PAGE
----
Erdoğan’s PYD move and ‘Syria Thursday’
Distress in Ankara is growing as more support is declared by Turkey’s major ally, the United States, for the Syrian Kurdish group the Democratic Union Party (PYD). The Turkish government considers the PYD to be an extension of the outlawed Kurdistan Workers’ Party (PKK), which is officially designated a terrorist group by both the U.S. and the EU.
When asked about a call by Turkish President Tayyip Erdoğan over the weekend for U.S. President Barack Obama to decide between Turkey and “the terrorists” (implying the PYD) as partners in Syria, State Department spokesman John Kirby said on Feb. 8 that Washington does not consider the PYD to be a terrorist organization. Erdoğan also criticized the recent meeting between Brett McGurk, the U.S. envoy in the fight against the Islamic State of Iraq and Levant (ISIL), and uniformed PYD members in Kobane, a Syrian town under PYD control, saying the PYD member who McGurk met is a PKK militant for whom Turkey has an arrest warrant. In response, Kirby simply said the PYD is a “point of disagreement” between the U.S. and its “ally and friend Turkey.”
In fact, it is not only the U.S.; Russia is also giving credit to the PYD in the Syria theater. PYD head Salih Muslim was recently welcomed for a warm reception by the Russian Foreign Ministry.
But was it necessary for Erdoğan to compare Turkey to what he deems a terrorist group? Doesn’t asking the U.S. to choose between Turkey and the PYD weaken Turkey’s political credibility in the entire Syria crisis, when that crisis is about to enter a new diplomatic phase? Or was Erdoğan’s ultimatum a move to emphasize that the PYD, (which for Ankara means the PKK, which is fighting to carve Kurdish autonomy or independence out of Turkey’s southeast), must not be an official part of the talks for the future of Syria?
Things may be clearer in a few days, when we will know whether the Geneva talks will resume on Feb. 25. Turkey definitely does not want the PYD to take an official part in the talks - at least not as a part of the opposition - despite the psychological push by the U.S. However, this is far from the only thing putting Geneva in jeopardy. The Syrian opposition coalition (which does not consider the PYD to be a member) wants Russian air raids on behalf of the Bashar al-Assad regime to stop, based on U.N. resolution 2254. That resolution says air raids on all parties - apart from those targeting the Islamic State of Iraq and the Levant (ISIL) and the al-Qaeda affiliated al-Nusra Front - should be halted immediately.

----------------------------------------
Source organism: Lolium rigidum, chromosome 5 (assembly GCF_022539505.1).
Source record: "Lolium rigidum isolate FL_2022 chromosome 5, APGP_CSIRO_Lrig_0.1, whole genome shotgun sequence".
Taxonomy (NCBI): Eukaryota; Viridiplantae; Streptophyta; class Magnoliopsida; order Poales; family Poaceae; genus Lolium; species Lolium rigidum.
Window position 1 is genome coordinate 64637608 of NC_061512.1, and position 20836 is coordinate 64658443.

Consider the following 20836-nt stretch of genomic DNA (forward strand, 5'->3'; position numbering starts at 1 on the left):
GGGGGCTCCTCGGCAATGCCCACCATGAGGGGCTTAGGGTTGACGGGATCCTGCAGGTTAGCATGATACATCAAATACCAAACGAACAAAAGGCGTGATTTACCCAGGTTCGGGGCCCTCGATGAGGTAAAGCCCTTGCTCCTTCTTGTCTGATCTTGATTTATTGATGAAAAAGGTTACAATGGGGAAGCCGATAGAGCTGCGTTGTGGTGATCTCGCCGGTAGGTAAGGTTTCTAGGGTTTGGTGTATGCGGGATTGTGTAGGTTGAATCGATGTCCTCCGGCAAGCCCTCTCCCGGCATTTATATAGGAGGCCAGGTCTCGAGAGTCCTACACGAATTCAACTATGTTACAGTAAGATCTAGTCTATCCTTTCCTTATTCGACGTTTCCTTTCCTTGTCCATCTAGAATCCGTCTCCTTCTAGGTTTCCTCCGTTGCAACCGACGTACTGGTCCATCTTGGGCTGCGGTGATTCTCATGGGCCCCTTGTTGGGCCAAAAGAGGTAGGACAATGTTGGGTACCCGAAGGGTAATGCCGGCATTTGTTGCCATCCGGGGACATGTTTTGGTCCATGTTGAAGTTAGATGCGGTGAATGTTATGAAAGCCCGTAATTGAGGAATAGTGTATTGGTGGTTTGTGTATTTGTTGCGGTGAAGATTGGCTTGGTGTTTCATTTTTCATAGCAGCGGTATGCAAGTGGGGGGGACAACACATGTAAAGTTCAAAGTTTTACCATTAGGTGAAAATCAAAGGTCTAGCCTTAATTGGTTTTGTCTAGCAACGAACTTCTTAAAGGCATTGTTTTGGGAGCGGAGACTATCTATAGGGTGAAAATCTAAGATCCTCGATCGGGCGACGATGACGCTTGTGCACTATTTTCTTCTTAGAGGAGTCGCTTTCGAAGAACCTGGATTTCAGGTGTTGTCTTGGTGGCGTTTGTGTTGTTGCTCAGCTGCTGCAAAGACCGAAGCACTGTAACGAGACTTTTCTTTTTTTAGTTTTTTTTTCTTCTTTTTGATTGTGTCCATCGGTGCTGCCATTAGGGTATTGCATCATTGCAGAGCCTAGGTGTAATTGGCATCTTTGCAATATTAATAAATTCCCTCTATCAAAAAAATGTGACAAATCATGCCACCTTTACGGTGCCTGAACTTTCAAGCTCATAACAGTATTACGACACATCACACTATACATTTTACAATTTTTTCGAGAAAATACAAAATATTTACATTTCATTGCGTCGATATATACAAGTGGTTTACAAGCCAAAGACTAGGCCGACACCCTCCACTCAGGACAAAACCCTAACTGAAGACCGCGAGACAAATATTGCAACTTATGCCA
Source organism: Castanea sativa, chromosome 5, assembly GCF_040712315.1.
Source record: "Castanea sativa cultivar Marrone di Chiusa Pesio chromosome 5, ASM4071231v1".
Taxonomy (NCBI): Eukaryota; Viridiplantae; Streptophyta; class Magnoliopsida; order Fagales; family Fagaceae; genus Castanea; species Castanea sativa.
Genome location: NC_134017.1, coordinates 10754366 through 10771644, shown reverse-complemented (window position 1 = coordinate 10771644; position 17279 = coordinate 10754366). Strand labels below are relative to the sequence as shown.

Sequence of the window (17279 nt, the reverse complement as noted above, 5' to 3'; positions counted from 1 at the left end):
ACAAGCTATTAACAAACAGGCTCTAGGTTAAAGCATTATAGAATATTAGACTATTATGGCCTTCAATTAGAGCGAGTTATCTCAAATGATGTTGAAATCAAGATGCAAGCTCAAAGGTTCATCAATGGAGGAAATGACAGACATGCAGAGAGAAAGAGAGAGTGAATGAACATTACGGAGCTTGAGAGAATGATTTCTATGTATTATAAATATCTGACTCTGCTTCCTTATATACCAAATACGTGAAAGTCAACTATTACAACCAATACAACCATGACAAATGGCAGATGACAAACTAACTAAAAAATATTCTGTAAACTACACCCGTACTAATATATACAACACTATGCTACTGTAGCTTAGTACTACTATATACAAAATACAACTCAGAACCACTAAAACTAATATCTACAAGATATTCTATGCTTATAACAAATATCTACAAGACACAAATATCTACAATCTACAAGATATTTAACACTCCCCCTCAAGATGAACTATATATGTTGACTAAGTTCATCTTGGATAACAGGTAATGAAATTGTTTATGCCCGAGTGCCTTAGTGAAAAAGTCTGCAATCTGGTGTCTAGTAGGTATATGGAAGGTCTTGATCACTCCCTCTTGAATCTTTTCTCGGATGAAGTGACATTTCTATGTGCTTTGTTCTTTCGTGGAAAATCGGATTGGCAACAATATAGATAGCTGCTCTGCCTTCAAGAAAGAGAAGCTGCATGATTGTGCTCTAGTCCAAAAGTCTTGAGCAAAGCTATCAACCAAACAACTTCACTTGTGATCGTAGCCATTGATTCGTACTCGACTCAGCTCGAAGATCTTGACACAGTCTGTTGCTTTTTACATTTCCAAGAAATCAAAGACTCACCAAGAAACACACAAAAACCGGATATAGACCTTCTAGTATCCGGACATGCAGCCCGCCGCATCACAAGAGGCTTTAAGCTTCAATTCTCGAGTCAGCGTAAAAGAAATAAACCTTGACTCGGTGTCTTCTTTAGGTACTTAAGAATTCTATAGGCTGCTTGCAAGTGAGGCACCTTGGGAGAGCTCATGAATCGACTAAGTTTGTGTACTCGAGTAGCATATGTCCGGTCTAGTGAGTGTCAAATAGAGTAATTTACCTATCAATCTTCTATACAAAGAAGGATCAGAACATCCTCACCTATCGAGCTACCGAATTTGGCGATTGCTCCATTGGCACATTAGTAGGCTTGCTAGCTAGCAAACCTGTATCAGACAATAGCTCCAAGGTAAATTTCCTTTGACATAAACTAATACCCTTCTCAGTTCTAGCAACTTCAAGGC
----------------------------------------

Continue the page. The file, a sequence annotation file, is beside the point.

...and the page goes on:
But even before the Geneva talks resume, diplomacy on the future of Syria has to pass another important threshold: Two key sets of meetings are scheduled for tomorrow, Feb. 11: One in Brussels and one in Munich.
In Brussels, NATO defense ministers will meet first. Turkey and Germany will submit a joint proposal for the involvement of the Western defense alliance in the border security issue and the control of illegal immigration between Turkey and Syria. After that first meeting, defense ministers and ranking military officials of the 26-nations in the anti-ISIL coalition, including Turkish Defense Minister İsmet Yılmaz, will convene for a new phase. U.S. Defense Secretary Ask Carter is expected to present a new plan at this meeting.
In Munich, the foreign ministers of the 17 nations in the International Syria Support Group (ISSG) will meet a day before the Munich Security Conference. This will bring countries like the U.S., Russia, Turkey, Saudi Arabia and Iran together. Turkish Foreign Minister Mevlüt Çavuşoğlu will be at the meeting.
So tomorrow is likely to be “Syria Thursday.” After this key day it will likely be easier for everyone to forecast whether the Geneva talks will resume. If they don’t, another way will have to be found to put an end to Syria’s civil war, which is devastating the country, ruining its people, and poisoning the security situation in Europe and the Middle East.